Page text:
The Mighty Mitochondria: Revisiting the Cell's Workhorse in Adipose Tissue

New evidence indicates that mitochondria are a crucial element in metabolic homeostasis in white adipocytes. They appear to have significant involvement in adipogenesis, fatty acid synthesis and esterification, branched-chain amino acid catabolism, and lipolysis

Mitochrondria, tiny organelles within the cell, are the major source of cell energy, and recent research indicates that mitochondria have more expansive roles than previously believed. Most scientists ignored their roles in white adipose tissue (WAT) because that type of tissue has fewer mitochondria, and the general belief was that mitochondira simply held excess nutrients.

New evidence indicates that mitochondria are a crucial element in metabolic homeostasis in white adipocytes. They appear to have significant involvement in adipogenesis, fatty acid synthesis and esterification, branched-chain amino acid catabolism, and lipolysis. Endocrinologists from the University of Utah School of Medicine describe the progress in understanding WAT mitochondria in a recent electronic publication in Experimental Physiology.

The importance of mitochondrial function in WAT is simple: WAT function can be perturbed by altering mitochondrial components or oxidative capacity. The authors note that humans and animals that have significant obesity or lipoatrophy appear to be at an increased risk of metabolic diseases such as diabetes and insulin resistance. That risk has been theoretically linked to impaired mitochondrial function in adipocytes, and these authors argue that impaired mitochondrial function is not related to systemic insulin resistance.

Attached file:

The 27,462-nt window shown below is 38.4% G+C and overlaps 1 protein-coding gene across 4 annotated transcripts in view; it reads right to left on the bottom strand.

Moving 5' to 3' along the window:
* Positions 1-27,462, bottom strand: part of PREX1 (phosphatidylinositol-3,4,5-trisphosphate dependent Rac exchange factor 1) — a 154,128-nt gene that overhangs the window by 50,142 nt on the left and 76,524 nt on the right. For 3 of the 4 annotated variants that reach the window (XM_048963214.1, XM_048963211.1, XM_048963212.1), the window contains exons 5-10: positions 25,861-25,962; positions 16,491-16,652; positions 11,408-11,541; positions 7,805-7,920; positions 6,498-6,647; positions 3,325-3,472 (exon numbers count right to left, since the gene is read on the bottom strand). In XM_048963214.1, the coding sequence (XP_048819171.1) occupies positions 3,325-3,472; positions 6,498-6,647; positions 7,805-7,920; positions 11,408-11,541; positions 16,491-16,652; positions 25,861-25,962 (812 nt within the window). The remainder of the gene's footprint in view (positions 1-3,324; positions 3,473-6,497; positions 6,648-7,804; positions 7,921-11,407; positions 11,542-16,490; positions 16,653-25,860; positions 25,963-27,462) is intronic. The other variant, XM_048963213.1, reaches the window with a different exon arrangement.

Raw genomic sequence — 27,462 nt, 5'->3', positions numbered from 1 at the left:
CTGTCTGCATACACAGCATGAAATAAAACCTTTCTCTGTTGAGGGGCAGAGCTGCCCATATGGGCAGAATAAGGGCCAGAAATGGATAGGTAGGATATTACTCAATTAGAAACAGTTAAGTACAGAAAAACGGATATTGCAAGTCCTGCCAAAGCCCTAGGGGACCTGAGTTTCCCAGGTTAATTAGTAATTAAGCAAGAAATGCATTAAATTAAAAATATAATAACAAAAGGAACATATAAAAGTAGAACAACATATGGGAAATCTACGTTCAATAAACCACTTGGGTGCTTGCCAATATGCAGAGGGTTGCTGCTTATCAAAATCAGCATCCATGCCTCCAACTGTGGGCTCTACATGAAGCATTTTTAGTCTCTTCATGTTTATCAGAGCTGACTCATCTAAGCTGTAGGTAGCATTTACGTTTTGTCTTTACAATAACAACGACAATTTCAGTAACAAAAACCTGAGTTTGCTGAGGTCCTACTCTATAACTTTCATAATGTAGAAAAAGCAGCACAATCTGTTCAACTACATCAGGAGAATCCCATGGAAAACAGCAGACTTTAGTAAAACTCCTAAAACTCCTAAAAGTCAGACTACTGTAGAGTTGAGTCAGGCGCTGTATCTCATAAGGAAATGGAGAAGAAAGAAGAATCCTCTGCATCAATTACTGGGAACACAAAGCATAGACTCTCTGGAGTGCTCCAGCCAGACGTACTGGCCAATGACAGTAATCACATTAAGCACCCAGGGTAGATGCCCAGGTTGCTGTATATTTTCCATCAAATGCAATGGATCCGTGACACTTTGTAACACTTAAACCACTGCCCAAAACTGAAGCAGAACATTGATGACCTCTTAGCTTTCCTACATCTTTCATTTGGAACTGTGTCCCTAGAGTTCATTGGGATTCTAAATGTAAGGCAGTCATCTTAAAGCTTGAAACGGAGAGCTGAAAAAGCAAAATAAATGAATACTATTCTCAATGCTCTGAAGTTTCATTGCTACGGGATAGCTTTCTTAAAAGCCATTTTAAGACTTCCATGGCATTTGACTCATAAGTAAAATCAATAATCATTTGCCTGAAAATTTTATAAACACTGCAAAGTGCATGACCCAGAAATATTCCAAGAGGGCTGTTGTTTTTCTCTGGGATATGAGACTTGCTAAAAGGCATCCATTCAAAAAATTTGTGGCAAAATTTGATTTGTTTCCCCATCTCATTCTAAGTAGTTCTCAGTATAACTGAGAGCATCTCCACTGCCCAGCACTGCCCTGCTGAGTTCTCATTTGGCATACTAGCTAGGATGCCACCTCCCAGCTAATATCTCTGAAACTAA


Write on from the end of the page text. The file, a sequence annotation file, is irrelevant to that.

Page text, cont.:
The authors describe recent studies that specifically targeted WAT mitochondrial function; mitochrondia seem to integrate metabolic signals that can reprogram several processes and alter whole body physiology. They propose that reduced mitochondrial electron transport chain activity alone (without reactive oxygen species generation) and mitochondrial dysfunction (usually associated with reactive oxygen species generation) are responsible for many intracellular changes.

Although technical in nature, this article reminds us that cellular components often create systemic disease. It also contributes to the growing notion that adipose tissue becomes an endocrine organ in its own right over time. Eventually, alternations in adispose tissue may be a drug target to address our growing epidemic of diabetes and obesity.

SOURCE: Boudina S, Graham TE. Mitochondrial function/dysfunction in white adipose tissue. Exp Physiol. 2014 Aug 15. [Epub ahead of print]